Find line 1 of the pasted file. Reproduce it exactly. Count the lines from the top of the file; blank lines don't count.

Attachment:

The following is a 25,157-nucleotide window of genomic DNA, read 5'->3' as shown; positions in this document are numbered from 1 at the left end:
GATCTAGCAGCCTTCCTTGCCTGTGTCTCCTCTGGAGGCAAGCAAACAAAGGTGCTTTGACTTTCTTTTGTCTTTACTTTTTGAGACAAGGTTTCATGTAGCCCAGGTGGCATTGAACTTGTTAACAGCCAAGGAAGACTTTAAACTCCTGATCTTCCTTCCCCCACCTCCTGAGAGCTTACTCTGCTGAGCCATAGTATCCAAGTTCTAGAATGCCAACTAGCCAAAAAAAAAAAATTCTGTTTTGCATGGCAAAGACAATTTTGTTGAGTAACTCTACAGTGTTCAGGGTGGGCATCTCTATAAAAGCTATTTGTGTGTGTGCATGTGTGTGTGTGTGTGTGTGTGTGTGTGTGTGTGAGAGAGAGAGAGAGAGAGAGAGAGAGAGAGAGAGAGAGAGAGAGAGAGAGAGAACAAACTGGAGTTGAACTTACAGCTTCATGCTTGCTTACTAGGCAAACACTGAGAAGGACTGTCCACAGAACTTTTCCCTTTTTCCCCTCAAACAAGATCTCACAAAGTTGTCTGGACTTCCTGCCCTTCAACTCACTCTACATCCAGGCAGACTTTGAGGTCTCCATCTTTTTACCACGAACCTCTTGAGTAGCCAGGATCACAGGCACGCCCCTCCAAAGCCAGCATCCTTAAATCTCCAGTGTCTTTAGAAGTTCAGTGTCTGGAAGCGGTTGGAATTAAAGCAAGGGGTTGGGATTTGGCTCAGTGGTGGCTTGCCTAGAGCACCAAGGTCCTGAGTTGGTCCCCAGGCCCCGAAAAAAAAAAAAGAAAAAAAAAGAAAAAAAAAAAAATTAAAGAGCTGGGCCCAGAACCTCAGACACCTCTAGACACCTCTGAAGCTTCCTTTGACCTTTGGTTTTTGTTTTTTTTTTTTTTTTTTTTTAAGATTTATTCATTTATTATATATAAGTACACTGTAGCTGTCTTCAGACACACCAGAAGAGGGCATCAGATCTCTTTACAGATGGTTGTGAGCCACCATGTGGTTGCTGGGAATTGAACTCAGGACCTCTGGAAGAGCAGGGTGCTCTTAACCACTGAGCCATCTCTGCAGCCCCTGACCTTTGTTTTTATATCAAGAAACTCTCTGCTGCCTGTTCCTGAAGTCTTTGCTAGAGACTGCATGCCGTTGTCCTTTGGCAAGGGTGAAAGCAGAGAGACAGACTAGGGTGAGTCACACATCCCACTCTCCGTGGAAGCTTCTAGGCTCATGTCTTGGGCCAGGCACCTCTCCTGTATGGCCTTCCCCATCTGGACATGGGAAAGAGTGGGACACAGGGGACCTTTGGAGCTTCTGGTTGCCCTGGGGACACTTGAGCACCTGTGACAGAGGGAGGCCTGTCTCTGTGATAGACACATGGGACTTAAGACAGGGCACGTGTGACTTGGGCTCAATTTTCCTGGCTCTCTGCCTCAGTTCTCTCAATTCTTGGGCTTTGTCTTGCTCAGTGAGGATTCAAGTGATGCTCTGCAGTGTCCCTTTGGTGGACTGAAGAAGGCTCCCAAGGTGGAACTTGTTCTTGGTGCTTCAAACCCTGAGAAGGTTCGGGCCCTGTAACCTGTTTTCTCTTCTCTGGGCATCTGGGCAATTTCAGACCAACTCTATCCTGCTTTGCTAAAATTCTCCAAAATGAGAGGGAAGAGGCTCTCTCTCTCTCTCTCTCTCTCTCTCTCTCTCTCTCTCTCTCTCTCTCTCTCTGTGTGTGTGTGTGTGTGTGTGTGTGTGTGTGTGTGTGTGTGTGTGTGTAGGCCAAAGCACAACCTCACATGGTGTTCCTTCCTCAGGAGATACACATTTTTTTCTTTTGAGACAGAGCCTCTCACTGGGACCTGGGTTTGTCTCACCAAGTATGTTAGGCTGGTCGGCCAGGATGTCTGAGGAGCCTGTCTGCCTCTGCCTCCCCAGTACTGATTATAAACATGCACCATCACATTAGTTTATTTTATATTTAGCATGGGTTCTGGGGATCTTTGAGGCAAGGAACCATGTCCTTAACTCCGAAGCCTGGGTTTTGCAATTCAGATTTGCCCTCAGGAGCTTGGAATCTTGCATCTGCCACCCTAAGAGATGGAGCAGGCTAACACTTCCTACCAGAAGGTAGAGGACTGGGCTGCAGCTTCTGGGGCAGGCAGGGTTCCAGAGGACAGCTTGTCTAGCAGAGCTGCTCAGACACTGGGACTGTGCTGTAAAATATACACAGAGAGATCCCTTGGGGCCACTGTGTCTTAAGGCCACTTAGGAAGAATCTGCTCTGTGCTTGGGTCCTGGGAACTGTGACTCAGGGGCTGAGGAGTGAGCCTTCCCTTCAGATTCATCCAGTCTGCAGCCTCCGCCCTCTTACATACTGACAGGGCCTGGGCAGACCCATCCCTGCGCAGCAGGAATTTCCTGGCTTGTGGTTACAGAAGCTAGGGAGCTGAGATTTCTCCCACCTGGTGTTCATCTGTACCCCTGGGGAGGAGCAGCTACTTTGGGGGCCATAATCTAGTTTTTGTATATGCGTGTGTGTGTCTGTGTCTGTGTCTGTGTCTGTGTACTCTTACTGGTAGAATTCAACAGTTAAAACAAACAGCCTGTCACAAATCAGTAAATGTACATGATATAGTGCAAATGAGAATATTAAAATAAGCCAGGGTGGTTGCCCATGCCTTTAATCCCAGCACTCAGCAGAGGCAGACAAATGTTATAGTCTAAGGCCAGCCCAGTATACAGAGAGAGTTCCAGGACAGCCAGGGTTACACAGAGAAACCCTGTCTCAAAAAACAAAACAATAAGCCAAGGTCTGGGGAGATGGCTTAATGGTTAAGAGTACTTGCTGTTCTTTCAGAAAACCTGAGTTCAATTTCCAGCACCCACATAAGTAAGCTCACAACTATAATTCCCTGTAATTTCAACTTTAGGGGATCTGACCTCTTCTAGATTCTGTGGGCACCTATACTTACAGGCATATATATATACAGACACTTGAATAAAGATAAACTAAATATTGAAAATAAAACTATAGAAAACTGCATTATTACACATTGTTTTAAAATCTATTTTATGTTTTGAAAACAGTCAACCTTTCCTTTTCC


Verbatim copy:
The following is a 25,157-nucleotide window of genomic DNA, read 5'->3' as shown; positions in this document are numbered from 1 at the left end: